There was more to country music legend Hank Williams than boozing and a difficult marriage, y’know
Nothing is sacred any more. Remix fever has taken over pop's body politic with tunes being fecklessly tampered with in order to squeeze a few more unit sales from an increasingly jaded public....
Enlisting the assistance of Beck's mixmaster, Tom Rothrock, and, rather more jarringly, Digital Hardcore loony Alec Empire, 'Come On In' is a valiantly fruitless attempt at fusing Burnside's down-home electric blues with the hypnotic thud of electronica.
The result, unsurprisingly, is another grottily endearing Burnside LP with the occasional irritating trip-hop thump obstructing listening pleasure. The tracks where this breakbeat chicanery is less obtrusive, like the live recording of 'Come On In' itself and the ragged 'Just Like A Woman', are inevitably more endearing than those where Burnside's rudimentary gifts are cloaked in rhythmic clatter, like the truly execrable 'Shuck Dub'.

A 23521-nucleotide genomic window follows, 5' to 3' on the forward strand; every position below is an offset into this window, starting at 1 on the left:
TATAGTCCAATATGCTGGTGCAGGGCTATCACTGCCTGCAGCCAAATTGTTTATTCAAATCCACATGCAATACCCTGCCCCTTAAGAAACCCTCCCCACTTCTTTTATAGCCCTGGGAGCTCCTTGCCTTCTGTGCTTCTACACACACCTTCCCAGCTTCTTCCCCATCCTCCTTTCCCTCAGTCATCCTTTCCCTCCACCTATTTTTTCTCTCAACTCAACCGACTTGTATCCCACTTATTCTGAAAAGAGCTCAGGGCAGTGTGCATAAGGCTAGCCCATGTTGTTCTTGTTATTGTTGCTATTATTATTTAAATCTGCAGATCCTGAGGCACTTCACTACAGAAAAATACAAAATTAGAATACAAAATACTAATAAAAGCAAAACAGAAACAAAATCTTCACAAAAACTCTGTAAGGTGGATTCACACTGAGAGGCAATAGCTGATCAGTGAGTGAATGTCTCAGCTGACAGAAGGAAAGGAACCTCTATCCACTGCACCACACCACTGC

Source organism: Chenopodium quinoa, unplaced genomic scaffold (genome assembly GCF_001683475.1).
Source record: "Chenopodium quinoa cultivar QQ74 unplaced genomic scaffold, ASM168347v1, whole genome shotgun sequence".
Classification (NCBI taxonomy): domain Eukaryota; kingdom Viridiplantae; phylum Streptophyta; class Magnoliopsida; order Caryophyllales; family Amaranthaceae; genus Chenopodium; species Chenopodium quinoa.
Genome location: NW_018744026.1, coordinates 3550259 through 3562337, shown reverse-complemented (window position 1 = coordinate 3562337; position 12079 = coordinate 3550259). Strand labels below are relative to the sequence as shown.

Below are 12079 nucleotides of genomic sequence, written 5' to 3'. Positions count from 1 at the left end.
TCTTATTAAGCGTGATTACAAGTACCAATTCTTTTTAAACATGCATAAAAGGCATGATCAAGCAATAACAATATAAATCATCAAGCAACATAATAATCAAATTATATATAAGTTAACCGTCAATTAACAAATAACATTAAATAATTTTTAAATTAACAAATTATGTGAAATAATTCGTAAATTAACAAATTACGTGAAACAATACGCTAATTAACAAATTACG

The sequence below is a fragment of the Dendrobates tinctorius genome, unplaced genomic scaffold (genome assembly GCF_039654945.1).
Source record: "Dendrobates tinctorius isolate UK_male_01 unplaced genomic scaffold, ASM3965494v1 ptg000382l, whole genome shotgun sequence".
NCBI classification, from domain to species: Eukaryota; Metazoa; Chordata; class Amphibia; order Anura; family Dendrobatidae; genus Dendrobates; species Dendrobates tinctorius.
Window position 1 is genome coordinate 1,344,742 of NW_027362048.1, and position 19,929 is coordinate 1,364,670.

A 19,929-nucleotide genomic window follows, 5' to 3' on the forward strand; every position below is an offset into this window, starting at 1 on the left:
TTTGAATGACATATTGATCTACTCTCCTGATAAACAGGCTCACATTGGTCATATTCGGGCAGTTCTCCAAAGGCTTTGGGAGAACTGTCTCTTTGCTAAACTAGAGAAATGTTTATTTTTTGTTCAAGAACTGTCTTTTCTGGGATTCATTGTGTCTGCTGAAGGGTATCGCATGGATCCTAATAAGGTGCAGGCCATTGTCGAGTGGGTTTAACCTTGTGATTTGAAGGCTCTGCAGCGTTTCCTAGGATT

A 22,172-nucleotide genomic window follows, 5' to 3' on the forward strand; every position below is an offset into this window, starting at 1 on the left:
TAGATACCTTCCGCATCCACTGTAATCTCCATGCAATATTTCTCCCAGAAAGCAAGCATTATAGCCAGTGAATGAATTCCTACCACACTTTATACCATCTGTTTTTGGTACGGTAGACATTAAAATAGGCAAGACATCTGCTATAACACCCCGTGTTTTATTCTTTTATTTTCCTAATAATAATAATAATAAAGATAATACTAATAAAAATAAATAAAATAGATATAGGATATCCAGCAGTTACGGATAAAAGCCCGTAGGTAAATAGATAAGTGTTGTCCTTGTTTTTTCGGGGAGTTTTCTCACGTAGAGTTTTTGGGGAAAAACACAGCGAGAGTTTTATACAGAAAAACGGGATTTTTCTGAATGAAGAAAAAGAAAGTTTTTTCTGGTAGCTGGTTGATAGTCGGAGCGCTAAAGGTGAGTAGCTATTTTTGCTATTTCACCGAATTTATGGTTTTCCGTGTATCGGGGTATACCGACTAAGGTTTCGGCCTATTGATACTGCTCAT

While die-hard Burnside fans might buy this out of a perverse sense of duty it will merely sit gathering dust between previous efforts 'Too Bad Jim' and 'A Ass Pocket Of Whiskey'. Meanwhile, we will await Fatboy Slim's reappraisal of the Incredible String Band's back catalogue with amused indifference.
Antony of Antony & The Johnsons is now Anohni, and she makes relevant, uncringey protest music
Thomas Cohen moves on from the death of his wife, Peaches Geldof, with a compelling and sophisticated solo album
Drake’s fourth album sticks to his trademark murky sound – but his downbeat introspection remains gripping
Australian psych maniacs King Gizzard And The Lizard Wizard have transformed into a mad metal band